Ogof Pant-y-Lin

Picture the scene. It is the May Bank Holiday. Saturday morning. There are the usual group of people sitting festering in the cottage trying to decide where to go. Eventually out comes the Caves of South Wales book. "I Know," says someone. "Let's go and do Ogof Pant-y-Lin. It's miles away, not very long, and it says its interesting." "Just the thing," echoes the festering mob. "With a bit of luck my headache from last night's beer should have gone by the time we get there!"

So off we all go (the intrepid party consisted of Tania Jardine, Helen Hougham, Simon Davies, Steve Wray and myself) and eventually, after many a mile up Cwm and down Mawr and a stop at Ammanford, we arrive at the supposed site of said cave. Unfortunately, the guide book fails to mention any problem with access, which usually means that there isn't one, except that we are now looking at what you might expect to find around an Argentine mine field on the Falkland Islands: Barbed wire, Draconian warning notices every few feet, and a company patrol every ten minutes.

Only slightly detered, we confirm that we are at the right place and decide that a flanking approach is required to avoid confrontation with the border zone and so we withdraw to a layby down the road to change. Garb of the day is generally deemed to be dry gear. I however demur as past experience of these minor caves leads me to the opinion that they are often tight, sharp, and "grovelly with squitty wallows" (and how right I was!).

After successfully carrying out the flanking manoever we arrive at the lower of the two entrances to the cave. This is quite impressive. However, 20 feet inside it shuts down to the first of the forecast wallows. Noone wants to get wet so off we go to the upper entrance, reached by climbing a tree half way up a cliff face (though there was in fact a much easier route by a well worn path). This entrance is much less impressive and it also has an even more squalid wallow, although by the time you have realised this fact, the ooze has penetrated to the point where it isn't worth worrying about any more.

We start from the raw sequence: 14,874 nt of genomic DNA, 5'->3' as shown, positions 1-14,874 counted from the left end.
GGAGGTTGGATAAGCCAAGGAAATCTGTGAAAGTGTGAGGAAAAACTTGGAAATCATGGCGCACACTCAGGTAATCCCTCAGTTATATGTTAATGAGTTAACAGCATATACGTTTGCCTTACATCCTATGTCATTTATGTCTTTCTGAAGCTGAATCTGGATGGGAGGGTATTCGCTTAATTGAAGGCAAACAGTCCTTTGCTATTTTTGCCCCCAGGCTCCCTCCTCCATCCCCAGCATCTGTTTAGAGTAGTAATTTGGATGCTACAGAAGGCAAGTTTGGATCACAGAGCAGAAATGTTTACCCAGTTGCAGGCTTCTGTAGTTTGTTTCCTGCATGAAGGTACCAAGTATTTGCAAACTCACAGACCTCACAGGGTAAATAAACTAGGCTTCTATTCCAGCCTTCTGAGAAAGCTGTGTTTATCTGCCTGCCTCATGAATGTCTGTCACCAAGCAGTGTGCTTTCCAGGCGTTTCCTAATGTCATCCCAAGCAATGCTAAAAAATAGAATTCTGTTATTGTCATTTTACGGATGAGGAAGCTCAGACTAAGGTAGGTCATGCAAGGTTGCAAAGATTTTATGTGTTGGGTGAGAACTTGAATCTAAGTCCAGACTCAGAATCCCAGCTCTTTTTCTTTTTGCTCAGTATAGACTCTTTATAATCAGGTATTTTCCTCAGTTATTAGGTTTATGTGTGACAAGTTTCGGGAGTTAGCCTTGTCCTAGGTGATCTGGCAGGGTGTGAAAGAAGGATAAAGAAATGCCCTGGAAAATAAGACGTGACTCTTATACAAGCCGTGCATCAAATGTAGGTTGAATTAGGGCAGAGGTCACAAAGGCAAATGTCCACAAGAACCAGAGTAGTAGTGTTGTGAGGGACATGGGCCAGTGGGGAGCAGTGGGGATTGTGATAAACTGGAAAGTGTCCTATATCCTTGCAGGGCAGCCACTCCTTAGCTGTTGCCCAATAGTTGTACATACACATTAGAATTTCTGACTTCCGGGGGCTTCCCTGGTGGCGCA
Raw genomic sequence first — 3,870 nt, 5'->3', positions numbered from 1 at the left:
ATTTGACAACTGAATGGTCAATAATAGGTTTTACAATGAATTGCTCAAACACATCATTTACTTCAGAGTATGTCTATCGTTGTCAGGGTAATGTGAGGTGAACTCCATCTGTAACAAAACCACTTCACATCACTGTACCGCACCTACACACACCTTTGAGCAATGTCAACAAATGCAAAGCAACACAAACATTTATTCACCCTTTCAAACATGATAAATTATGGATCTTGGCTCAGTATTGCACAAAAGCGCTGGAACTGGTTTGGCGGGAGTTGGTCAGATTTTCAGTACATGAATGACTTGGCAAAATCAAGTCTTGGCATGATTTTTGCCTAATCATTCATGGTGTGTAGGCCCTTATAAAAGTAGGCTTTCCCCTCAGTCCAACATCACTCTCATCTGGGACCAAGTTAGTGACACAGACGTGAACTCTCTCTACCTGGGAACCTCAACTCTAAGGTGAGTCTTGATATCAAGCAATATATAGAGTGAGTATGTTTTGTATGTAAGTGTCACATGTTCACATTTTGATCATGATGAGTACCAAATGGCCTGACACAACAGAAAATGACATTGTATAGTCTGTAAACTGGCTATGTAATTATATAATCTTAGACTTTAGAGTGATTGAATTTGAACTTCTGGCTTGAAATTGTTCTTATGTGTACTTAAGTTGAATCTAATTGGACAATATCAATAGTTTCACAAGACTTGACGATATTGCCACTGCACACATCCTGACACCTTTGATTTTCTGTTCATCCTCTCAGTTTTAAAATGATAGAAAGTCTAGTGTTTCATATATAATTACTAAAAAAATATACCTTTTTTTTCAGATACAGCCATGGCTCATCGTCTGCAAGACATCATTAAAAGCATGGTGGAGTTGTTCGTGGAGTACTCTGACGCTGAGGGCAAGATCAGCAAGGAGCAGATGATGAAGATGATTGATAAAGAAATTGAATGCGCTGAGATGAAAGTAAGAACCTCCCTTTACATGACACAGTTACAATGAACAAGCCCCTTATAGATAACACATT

A thrutch through brings us out into the top of a fair sized breakdown chamber with various ways on. Carrying on across the chamber we find some reasonable taped off formations followed by a further series of smaller chambers. Returning to the original chamber we look for the way through to the other entrance - there are two ways on. Selecting the more obvious one, we set off - three quarters of an hour later we grovel up a ramp into a large impressive chamber - the one we had started from. At least we knew where the other passage went.

By this time we are completely caked in the sort of sticky squit you get down Otter Hole, so we decide to go out via the original entrance. I however mistakenly climb too far to the left of the breakdown chamber, and as I move back across, it occurs to me that the slope looks rather unstable. Just as everyone except Simon and myself has crawled through the entrance grovel, there is the rattle of little stones which gradually builds up to the rumble/bonk sound that inspires the ultimate cavers dread!

Unfortunately, as only two of us have had the near death experience, the others are keen to go back to the other entrance to find the way through from that end. Plunging through the entrance pool, we are greeted by a sulphurous sort of pong that is somehow familiar yet out of place. Ignoring this, we carry on down a ramp into a strange bouldery sort of place with lots of fresh looking rock. Stopping for a moment, I realize the significance of the smell: It is the reek of pulverised limestone and this is where it is coming from. Somebody remembers the guide book said something about a dangerous collapsing boulder choke and that it might be a good idea to use the other entrance.

After a rapid but careful exit, we emerge looking and feeling like sludge monsters from the deep. Fortunately there is a pool on the way back so we stop off to try and remove the glutinous gunge. Unfortunately the road is on the other side of the pool and as we are hippopotomising in the water, the afore mentioned security van draws to a halt. However, it soon drives rapidly off again, whether to report pirate cavers or gunge monsters we shall never know, as we succesfully make our getaway vowing never to return.

Chris Crowley